Emotional Intelligence and Psychopathic Personality Traits: Examination of Adult Male Sex Offenders in New Jersey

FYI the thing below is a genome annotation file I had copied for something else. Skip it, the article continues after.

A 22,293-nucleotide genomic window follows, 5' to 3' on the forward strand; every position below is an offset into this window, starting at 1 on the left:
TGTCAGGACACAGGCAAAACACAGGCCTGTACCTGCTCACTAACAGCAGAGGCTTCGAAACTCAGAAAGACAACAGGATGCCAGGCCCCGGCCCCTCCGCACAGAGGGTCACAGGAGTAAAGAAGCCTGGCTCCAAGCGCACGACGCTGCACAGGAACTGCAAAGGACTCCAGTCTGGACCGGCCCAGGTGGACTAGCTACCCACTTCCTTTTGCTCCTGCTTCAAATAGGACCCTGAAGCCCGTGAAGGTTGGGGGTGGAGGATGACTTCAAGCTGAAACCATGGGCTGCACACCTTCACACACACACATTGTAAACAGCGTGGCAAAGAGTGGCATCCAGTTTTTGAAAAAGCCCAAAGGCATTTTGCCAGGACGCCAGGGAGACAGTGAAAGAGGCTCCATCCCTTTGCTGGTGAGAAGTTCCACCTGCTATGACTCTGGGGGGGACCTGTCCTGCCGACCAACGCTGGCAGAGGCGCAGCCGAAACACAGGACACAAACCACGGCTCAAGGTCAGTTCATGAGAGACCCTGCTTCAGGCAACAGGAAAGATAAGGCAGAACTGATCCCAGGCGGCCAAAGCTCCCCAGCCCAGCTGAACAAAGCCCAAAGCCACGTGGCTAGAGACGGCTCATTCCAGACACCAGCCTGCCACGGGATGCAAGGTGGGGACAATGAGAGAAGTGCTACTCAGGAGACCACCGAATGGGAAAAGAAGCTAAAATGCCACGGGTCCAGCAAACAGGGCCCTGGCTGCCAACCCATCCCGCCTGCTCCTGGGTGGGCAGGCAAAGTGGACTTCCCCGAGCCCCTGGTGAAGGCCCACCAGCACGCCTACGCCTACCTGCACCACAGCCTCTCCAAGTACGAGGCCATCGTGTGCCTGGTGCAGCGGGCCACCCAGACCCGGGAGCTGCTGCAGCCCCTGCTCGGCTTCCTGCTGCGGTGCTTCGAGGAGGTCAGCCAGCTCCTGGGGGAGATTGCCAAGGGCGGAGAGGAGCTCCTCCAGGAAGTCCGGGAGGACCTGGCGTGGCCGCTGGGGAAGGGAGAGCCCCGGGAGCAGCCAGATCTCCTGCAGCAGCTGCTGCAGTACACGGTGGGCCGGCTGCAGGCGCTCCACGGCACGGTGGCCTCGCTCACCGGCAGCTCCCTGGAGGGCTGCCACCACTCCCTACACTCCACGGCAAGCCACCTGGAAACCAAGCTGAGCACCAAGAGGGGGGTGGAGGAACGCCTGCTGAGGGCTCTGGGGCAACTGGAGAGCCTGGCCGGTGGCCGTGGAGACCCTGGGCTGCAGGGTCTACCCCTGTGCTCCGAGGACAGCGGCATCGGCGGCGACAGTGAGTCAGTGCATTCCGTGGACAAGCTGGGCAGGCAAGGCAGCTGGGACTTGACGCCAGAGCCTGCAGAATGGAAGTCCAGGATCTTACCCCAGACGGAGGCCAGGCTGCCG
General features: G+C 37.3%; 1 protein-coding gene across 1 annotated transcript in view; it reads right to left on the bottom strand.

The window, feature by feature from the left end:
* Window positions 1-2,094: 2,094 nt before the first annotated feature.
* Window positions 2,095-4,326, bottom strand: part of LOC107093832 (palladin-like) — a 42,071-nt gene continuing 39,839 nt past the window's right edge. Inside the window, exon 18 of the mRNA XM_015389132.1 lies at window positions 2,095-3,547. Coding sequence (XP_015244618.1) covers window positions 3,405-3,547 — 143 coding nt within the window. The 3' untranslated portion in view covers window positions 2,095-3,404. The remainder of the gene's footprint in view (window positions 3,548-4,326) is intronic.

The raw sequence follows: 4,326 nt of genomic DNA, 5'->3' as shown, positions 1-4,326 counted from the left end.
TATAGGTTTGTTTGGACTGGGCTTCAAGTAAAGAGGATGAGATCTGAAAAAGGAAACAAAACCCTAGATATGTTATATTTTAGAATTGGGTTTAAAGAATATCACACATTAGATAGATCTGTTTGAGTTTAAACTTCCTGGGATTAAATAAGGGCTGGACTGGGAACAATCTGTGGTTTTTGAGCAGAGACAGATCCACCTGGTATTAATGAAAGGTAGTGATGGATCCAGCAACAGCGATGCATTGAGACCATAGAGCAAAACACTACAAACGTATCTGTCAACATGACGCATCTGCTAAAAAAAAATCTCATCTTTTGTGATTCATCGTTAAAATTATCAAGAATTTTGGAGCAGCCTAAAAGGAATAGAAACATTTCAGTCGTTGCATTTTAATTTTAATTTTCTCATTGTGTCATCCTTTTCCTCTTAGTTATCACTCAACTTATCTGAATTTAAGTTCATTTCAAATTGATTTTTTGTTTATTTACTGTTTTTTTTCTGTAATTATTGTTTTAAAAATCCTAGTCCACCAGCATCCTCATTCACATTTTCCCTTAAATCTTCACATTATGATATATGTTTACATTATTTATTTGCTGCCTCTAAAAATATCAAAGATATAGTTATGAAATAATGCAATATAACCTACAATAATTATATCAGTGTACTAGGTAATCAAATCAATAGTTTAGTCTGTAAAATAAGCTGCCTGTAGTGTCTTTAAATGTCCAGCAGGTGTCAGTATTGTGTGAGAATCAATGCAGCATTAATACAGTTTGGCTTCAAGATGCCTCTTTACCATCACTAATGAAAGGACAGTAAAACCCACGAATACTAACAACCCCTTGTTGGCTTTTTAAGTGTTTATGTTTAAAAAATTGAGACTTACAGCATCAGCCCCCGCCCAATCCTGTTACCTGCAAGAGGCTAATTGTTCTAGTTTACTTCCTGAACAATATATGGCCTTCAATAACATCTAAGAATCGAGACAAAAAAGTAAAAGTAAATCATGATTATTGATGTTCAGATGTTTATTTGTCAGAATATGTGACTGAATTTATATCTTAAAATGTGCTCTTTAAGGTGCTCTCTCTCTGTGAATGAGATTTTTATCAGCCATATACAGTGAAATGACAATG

Sexual assault and abuse have a significant impact on victims and society. Although there has been a plethora of research studies examining the criminogenic aspects of sexual offending, sparse literature exists on the emotional aspects of sexual offending. Prior research established that sex offenders hold deficits in their emotional functioning that could be a result of psychopathic personality traits. This research study sought to expand the literature on sex offenders and investigate if adult male sex offenders in New Jersey differ in emotional intelligence and psychopathic personality traits depending on victim typology. This study was grounded in coercion and integrated theories to explore if there are differences between the emotional intelligence and psychopathic personality traits of adult male sex offenders in New Jersey who have adult victims and child victims. The research questions asked if adult male sex offenders in New Jersey with adult victims differ in emotional intelligence and psychopathic personality traits than adult male sex offenders with child victims. Data were collected from a sample of 80 adult sex offenders located in New Jersey who were administered the Bar-On EQ-I and PPI-R. Results were analyzed using a multivariate analysis of variance. The findings of the study showed that when compared to convicted sex offenders with adult victims, convicted sex offenders with child victims had higher total and subscale scores on the EQ-I and lower scores on the three dimensions of the PPI-R. The implications for positive social change include helping to tailor treatment programs to reduce the risk of recidivism based off the identified offender emotional intelligence and psychopathic personality differences.